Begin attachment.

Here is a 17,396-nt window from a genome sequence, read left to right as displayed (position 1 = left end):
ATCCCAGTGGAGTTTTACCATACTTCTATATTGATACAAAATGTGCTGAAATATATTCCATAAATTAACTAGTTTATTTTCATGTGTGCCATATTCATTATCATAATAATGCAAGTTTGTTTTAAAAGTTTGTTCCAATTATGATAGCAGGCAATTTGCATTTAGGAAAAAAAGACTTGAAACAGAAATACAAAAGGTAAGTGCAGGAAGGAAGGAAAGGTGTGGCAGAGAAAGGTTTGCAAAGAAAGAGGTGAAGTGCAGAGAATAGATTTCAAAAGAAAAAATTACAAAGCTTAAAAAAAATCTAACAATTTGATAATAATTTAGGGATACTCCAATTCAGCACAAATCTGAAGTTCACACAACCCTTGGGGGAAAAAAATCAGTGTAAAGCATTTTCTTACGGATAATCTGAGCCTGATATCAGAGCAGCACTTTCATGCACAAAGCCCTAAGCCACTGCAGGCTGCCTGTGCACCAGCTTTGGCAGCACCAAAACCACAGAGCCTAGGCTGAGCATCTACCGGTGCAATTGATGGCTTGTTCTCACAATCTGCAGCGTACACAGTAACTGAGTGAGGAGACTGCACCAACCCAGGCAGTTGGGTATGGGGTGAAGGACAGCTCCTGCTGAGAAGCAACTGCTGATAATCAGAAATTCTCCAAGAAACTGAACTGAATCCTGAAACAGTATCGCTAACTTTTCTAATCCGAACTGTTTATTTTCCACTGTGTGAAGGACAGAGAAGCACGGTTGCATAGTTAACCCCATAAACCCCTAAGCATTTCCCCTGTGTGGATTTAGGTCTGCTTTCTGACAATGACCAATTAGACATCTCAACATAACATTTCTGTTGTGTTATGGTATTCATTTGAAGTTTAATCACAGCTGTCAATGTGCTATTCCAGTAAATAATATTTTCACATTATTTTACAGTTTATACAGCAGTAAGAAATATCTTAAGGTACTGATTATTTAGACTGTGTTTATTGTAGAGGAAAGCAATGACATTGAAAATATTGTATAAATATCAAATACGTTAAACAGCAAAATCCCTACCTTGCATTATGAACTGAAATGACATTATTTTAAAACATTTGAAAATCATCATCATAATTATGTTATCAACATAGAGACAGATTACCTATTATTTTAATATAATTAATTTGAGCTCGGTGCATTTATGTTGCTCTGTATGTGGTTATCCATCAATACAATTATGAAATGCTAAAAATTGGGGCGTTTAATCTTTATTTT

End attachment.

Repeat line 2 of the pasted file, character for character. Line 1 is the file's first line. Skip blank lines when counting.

ATCCCAGTGGAGTTTTACCATACTTCTATATTGATACAAAATGTGCTGAAATATATTCCATAAATTAACTAGTTTATTTTCATGTGTGCCATATTCATTATCATAATAATGCAAGTTTGTTTTAAAAGTTTGTTCCAATTATGATAGCAGGCAATTTGCATTTAGGAAAAAAAGACTTGAAACAGAAATACAAAAGGTAAGTGCAGGAAGGAAGGAAAGGTGTGGCAGAGAAAGGTTTGCAAAGAAAGAGGTGAAGTGCAGAGAATAGATTTCAAAAGAAAAAATTACAAAGCTTAAAAAAAATCTAACAATTTGATAATAATTTAGGGATACTCCAATTCAGCACAAATCTGAAGTTCACACAACCCTTGGGGGAAAAAAATCAGTGTAAAGCATTTTCTTACGGATAATCTGAGCCTGATATCAGAGCAGCACTTTCATGCACAAAGCCCTAAGCCACTGCAGGCTGCCTGTGCACCAGCTTTGGCAGCACCAAAACCACAGAGCCTAGGCTGAGCATCTACCGGTGCAATTGATGGCTTGTTCTCACAATCTGCAGCGTACACAGTAACTGAGTGAGGAGACTGCACCAACCCAGGCAGTTGGGTATGGGGTGAAGGACAGCTCCTGCTGAGAAGCAACTGCTGATAATCAGAAATTCTCCAAGAAACTGAACTGAATCCTGAAACAGTATCGCTAACTTTTCTAATCCGAACTGTTTATTTTCCACTGTGTGAAGGACAGAGAAGCACGGTTGCATAGTTAACCCCATAAACCCCTAAGCATTTCCCCTGTGTGGATTTAGGTCTGCTTTCTGACAATGACCAATTAGACATCTCAACATAACATTTCTGTTGTGTTATGGTATTCATTTGAAGTTTAATCACAGCTGTCAATGTGCTATTCCAGTAAATAATATTTTCACATTATTTTACAGTTTATACAGCAGTAAGAAATATCTTAAGGTACTGATTATTTAGACTGTGTTTATTGTAGAGGAAAGCAATGACATTGAAAATATTGTATAAATATCAAATACGTTAAACAGCAAAATCCCTACCTTGCATTATGAACTGAAATGACATTATTTTAAAACATTTGAAAATCATCATCATAATTATGTTATCAACATAGAGACAGATTACCTATTATTTTAATATAATTAATTTGAGCTCGGTGCATTTATGTTGCTCTGTATGTGGTTATCCATCAATACAATTATGAAATGCTAAAAATTGGGGCGTTTAATCTTTATTTT